“People, let me tell you,” belts Aretha, a cappella, in the first moments of the track. “I work hard every day. I get up out of bed. I put on my clothes, ’cause I got bills to pay.”

I was mesmerized by that voice. Unlike so many divas who would come after her, Aretha never sounded strained when she was singing higher notes; she could switch from her chest voice to head voice in a way that sounded effortless; she could always expertly restrain her force.

When I think of Aretha, I think of her last-minute performance of “Nessun Dorma” at the 1998 Grammys (sadly no longer on YouTube); she was subbing in for a sick Luciano Pavarotti. It’s hilarious — I can’t get over how she politely coughs into her hand and then offers it to Sting as she greets him on her way to the stage — and then deeply, deeply moving. By the end of the song I’m always in tears; there’s something about what she does with “vincerò,” the way she sits so effortlessly in that last note, luxuriating in it.

Franklin was with us so long and her oeuvre is so expansive that to try to fully reckon with her influence and impact can frankly be overwhelming.

I think of her on “Mary, Don’t You Weep,” from 1972’s Amazing Grace, the best-selling album of her career and an actual gospel classic, when she sings “Laaaaaaaazarus!” powerfully enough to wake up the dead man all over again, and then the background vocalists come in with those woozy “oh, oh, ohs.” Which is to say I think of Aretha, like most people do, as one of the greatest vocalists of our time, if not the best.

But I never thought of her as a musical genius. After all, some of her most famous songs are covers. And I think there’s still a crotchety class of music critics who believe that true musical talent lies mainly in songwriting ability.

Now, I realize I was wrong.

Growing up as one of four children to Rev. C.L. Franklin, a progressive pastor and stalwart civil rights leader famous for his charismatic sermons and wide array of famous friends, Aretha was often dragged out of bed to perform in front of her father’s acquaintances.

“There was a grand piano in the Franklin living room, and we all liked to mess around,” Motown singer-songwriter Smokey Robinson told Ritz in Respect. “We’d pick out little melodies with one finger. But when Aretha sat down, even as a seven-year-old, she started playing chords — big chords. Later I’d recognize them as complex church chords, the kind used to accompany the preacher and the solo singer.”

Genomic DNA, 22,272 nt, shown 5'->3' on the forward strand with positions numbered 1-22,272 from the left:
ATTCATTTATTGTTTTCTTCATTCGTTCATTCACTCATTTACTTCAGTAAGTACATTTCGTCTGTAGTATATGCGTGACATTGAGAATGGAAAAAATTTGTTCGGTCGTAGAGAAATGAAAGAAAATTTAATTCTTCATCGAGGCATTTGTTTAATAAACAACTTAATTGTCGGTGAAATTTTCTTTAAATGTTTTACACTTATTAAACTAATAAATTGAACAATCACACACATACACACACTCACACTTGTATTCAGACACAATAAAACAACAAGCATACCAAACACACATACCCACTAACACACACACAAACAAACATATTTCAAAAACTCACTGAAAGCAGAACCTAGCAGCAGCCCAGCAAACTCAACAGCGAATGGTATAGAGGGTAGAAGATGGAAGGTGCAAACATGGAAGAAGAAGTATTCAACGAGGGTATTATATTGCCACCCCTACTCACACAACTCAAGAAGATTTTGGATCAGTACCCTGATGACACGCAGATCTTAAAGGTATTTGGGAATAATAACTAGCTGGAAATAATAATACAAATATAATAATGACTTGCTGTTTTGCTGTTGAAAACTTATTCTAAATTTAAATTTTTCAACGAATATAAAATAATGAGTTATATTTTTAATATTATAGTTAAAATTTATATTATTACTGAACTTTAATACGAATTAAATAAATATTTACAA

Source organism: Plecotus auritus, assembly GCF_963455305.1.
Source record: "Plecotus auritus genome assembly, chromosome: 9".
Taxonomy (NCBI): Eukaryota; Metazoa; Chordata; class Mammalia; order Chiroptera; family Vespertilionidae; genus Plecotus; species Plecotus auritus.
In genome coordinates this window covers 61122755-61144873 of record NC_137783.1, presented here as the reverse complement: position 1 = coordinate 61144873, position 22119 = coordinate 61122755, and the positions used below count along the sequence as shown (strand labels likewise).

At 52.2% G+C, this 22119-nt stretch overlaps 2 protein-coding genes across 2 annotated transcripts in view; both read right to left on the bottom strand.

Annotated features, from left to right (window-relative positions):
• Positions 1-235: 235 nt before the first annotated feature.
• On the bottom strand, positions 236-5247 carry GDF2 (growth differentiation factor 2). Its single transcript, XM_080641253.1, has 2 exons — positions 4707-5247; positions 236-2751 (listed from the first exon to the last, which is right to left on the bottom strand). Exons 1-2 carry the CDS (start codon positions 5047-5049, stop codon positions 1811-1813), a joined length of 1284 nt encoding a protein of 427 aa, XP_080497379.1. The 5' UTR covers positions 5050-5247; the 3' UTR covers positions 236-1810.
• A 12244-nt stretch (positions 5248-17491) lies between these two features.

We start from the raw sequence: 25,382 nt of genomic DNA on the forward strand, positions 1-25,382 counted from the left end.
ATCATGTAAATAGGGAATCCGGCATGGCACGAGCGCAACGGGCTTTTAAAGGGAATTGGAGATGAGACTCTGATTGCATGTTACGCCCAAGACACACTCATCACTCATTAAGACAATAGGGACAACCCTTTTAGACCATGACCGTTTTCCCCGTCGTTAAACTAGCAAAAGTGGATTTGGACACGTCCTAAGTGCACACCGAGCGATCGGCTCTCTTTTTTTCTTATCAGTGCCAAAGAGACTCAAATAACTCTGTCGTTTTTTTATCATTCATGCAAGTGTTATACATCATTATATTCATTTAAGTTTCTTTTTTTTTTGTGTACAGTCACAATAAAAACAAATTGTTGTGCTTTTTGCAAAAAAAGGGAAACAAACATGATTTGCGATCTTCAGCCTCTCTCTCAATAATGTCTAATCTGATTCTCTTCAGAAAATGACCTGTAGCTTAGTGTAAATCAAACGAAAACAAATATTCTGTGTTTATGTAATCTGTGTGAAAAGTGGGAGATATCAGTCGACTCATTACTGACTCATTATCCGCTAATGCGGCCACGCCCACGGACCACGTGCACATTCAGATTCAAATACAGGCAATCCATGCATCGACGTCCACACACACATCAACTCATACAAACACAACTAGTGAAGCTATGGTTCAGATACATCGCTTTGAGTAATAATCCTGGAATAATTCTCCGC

Here’s her brother Cecil:

“Here’s how it worked — Aretha heard a song once and played it back immediately, note for note. If it was an instrumental, she duplicated it perfectly. If it was a vocal, she duplicated it just as perfectly. She got all the inflections right, voice and keyboard. Her ear was infallible. We always knew that she possessed a different kind of talent. That’s the talent they call genius. You can’t learn it. You just have it.”

Franklin performs at the swearing-in ceremony at the US Capitol in Washington, DC, Jan. 20, 2009.
Ron Edmonds / AP

Franklin performs at the swearing-in ceremony at the US Capitol in Washington, DC, Jan. 20, 2009.

That Aretha’s genius came so naturally to her doesn’t make it any less remarkable, any less unique. “Genius” is a label that we have little trouble conferring on black men — within Aretha’s generation of artists and among those who followed her — especially in the realm of popular music. Artists like Prince, Stevie Wonder, and Otis Redding wear the mantle of genius with aplomb. And today, Kendrick Lamar and Donald Glover and even Kanye West, before he started making questionable political endorsements and rapping about having sex with his sisters-in-law, have all been written and talked about as geniuses.

With black women in music, however, the title doesn’t seem to stick. There’s a gendered expectation that behind the curtains, the figure-hugging dresses, and the minks, there is a phalanx of cigar-smoking men who are writing the songs and arranging the notes and doing all the work of turning Diana Ross or Tina Turner or, later, Whitney, Mariah, and Beyoncé into the stars they became.